Talk Title: Overcoming Treg Suppression to Promote Anti-Tumor Immunity

    My current work is currently focused on the role of Foxp3+ T-regulatory (Treg) cells in immuno-oncology and transplantation and includes mechanistic and translational studies of the roles of HATs, HDACs and co-regulatory complexes                   through murine and clinical studies. With relevance to immune-oncology, the benefits of immunotherapy are often limited by an immunosuppressive environment at the tumor site involving Foxp3+ Tregs and myeloid-derived suppressive cells.       We have developed self-delivering FANA antisense oligonucleotides (ASO) against human FOXP3 that were screened for their ability to knockdown FOXP3 and decrease human Treg suppressive function in vitro. Selected FANA were then           tested in immunodeficient NSG mice reconstituted with human PBMC and shown to knockdown human FOXP3 in vivo. We also developed FANA ASO against murine Foxp3 that knocked-down Foxp3 mRNA and protein expression in vitro and in vivo, decreased Treg suppressive function and inhibited tumor growth in syngeneic lung tumor models. In summary, we have developed highly efficacious FANA ASO lead candidates that can knockdown FOXP3, inhibit Treg function and promote  antitumor immunity and are proceeding with IND-enabling studies.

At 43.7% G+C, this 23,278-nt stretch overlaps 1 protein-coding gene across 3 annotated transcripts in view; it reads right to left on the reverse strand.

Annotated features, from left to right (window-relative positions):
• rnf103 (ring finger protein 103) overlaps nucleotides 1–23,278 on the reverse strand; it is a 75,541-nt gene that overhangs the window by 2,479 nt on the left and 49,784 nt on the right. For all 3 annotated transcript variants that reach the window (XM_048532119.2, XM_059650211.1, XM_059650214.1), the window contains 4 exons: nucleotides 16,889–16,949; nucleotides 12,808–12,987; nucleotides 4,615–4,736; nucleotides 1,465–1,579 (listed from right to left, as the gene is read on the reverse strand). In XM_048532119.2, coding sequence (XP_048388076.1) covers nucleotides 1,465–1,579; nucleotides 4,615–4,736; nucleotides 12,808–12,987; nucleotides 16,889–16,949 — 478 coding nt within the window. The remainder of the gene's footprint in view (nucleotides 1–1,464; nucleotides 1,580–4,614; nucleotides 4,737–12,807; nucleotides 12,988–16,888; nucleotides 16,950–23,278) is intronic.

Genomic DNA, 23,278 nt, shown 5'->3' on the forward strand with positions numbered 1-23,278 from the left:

Fabiana Perna, Ph.D.

     Associate Professor, Department of Medicine, Division of Hematology/Oncology, Indiana University